“Analysis, while necessary, may also be an indefensible luxury.”  So wrote Leo Bersani in 1987, at the height of AIDS (or so we thought), in his famous essay “Is the Rectum a Grave?”  And so, paradoxically, began queer theory’s “anti-social thesis” (the “value of sex as . . . anticommunal, antiegalitarian, antinurturing, antiloving”), as stressed by Bersani in that essay, which has, ever since, been seen by many theorists as apolitical and anti-collectivist.  What, by the way, did Bersani regard as “morally, the only necessary response” to the state and the public’s take on AIDS?  In a word, rage.  Analysis is somehow too luxurious, but also necessary; AIDS is political but shows the value of antisociality; rage, for Bersani and many after him, takes the form of deliberative thought, outrageous thought, making our action our rage against the state and the way it thinks.
Lauren has sparked my rage over optimism.  And she’s intervened in how I think about it.  She’s even pleasured me with tones she’s stacked around it, since her vertical dins are so instructive.  Moreover, her attention to compassion’s ruse is supremely generative, warning that attempts at “feeling with” people can lead to feeling replacing action and a stress on persons that obscures structures.  Lauren asks in a piece outside her book: “What if it turns out that compassion and coldness are not opposite at all but are two sides of a bargain that the subjects of modernity have struck with structural inequality?”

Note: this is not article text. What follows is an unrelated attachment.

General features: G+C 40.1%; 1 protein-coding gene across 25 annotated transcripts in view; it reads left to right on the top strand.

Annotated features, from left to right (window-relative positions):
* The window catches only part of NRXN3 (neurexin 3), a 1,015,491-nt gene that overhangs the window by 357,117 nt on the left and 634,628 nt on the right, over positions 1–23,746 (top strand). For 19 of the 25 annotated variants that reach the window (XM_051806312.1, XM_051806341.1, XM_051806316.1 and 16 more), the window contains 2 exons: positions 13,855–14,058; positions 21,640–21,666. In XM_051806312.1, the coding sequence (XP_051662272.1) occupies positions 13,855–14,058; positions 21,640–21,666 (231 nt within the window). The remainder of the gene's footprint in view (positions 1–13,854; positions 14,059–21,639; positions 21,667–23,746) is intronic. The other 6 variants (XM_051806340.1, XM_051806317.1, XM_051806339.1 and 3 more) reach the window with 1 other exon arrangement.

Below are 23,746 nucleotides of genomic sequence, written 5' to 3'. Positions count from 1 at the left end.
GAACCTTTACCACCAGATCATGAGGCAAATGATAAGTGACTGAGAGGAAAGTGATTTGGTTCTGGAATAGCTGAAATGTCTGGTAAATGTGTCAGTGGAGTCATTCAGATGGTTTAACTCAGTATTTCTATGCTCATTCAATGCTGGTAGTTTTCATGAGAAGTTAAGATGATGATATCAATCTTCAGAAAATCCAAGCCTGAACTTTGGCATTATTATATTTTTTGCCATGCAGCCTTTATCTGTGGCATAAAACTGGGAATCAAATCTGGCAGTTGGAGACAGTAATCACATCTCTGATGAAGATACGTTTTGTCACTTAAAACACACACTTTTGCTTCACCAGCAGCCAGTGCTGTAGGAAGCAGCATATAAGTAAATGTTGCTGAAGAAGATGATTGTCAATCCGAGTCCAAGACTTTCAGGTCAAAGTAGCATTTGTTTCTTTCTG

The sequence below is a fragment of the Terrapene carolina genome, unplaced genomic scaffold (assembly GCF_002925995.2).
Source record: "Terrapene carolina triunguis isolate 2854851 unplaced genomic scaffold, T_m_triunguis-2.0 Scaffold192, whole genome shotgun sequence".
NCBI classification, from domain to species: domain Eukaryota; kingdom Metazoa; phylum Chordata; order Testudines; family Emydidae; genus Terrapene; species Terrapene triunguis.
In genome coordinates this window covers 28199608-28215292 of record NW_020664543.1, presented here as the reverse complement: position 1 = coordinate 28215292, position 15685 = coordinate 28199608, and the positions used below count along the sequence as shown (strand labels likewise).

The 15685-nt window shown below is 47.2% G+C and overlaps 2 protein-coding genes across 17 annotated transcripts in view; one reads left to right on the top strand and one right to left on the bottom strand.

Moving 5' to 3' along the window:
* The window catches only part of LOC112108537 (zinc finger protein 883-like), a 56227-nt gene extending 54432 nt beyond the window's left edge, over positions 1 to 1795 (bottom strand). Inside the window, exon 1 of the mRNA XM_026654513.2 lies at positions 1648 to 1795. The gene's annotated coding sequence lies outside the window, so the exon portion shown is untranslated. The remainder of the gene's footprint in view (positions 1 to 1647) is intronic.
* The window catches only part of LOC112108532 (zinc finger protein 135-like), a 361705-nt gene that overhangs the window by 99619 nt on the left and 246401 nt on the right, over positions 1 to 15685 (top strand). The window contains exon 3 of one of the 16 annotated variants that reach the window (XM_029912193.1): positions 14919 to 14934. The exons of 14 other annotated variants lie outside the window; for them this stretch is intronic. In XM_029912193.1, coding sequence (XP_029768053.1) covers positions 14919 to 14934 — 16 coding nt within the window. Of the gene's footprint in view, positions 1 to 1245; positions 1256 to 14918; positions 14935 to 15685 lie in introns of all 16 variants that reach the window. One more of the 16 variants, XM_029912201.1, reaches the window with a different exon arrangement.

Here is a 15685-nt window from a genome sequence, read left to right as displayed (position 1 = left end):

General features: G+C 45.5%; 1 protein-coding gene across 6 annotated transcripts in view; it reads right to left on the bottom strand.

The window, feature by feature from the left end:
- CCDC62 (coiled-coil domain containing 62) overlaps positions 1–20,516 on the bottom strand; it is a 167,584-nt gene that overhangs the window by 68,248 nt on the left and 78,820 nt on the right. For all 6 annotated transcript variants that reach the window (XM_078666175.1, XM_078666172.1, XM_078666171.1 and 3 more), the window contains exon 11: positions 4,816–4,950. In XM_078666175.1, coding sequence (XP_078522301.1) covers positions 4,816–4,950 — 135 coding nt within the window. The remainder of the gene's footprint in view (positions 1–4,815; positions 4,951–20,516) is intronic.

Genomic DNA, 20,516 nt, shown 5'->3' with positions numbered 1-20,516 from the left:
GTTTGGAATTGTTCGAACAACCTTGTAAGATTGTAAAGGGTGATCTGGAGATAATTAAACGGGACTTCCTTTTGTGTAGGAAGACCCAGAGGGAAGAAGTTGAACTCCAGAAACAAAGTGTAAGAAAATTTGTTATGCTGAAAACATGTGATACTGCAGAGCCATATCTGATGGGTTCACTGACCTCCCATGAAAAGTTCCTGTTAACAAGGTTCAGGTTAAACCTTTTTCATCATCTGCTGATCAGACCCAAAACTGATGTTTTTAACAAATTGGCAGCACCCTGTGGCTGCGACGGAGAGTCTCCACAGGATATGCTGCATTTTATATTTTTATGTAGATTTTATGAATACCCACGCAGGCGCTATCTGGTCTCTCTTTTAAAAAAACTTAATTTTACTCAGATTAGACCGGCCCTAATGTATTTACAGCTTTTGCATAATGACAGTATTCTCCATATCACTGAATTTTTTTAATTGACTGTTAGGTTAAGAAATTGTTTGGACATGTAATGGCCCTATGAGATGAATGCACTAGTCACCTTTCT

Here’s what I want. There’s only space to state it, though I’ve explored it, on and off the page. I want a queer hedonistic ethics tied to a praxis (individual and collective) that tethers bliss to loss. Agreeing with Lauren that anyone, at anytime, can know the knife of optimism, might we get at affective complications surrounding “poverty” (another can of worms) from distinct ends of the economic telescope?  To be more precise: we might look at poverty from the point of view of those-not-in-need (a group much larger than the one percent — we who are secure, economically, professionally, as far as one can tell) and those “in poverty” (by the shifting measures of moneyed distress). While doing so, and perhaps jarringly, we might scout an ethics of luxury, an ethics-not-of-duty, a politics of bliss.  Our resulting focus would be not only redistribution or economic justice, but also luxury as a crucial need (for anyone, for everyone) and the power to lose, in Bataille’s sense.
Poverty substantially drains the power to lose.  On this latter point, there is much to say.  For example, Bataille is at the same time: pro-luxury, pro-loss, anti-conspicuous consumption, and pro-structural change.  It’s a huge challenge to think these aims together.  Should we even try?  And maybe just as jarringly, we might attempt to think Bataille’s power-to-lose (which shows that giving is not compassion but a form of power, thus a form of pleasure, though a form of loss) alongside Irigaray’s loss-as-jouissance, especially where she theorizes loss as a space between desiring bodies, loss as shaping a space of engagement into which one enters, as to be desire(d).  Bringing together thinkers as diverse as Edelman, Muñoz, and, quite centrally, Lauren herself, this could be a try at thinking social justice with and through the death drive, alongside bliss, as a way to call for structural change and to craft a model for behavioral praxis, as we wait for change we can’t be sure will come.
Top image courtesy of Flickr user Industry Is Virtue.

kathryn bond stockton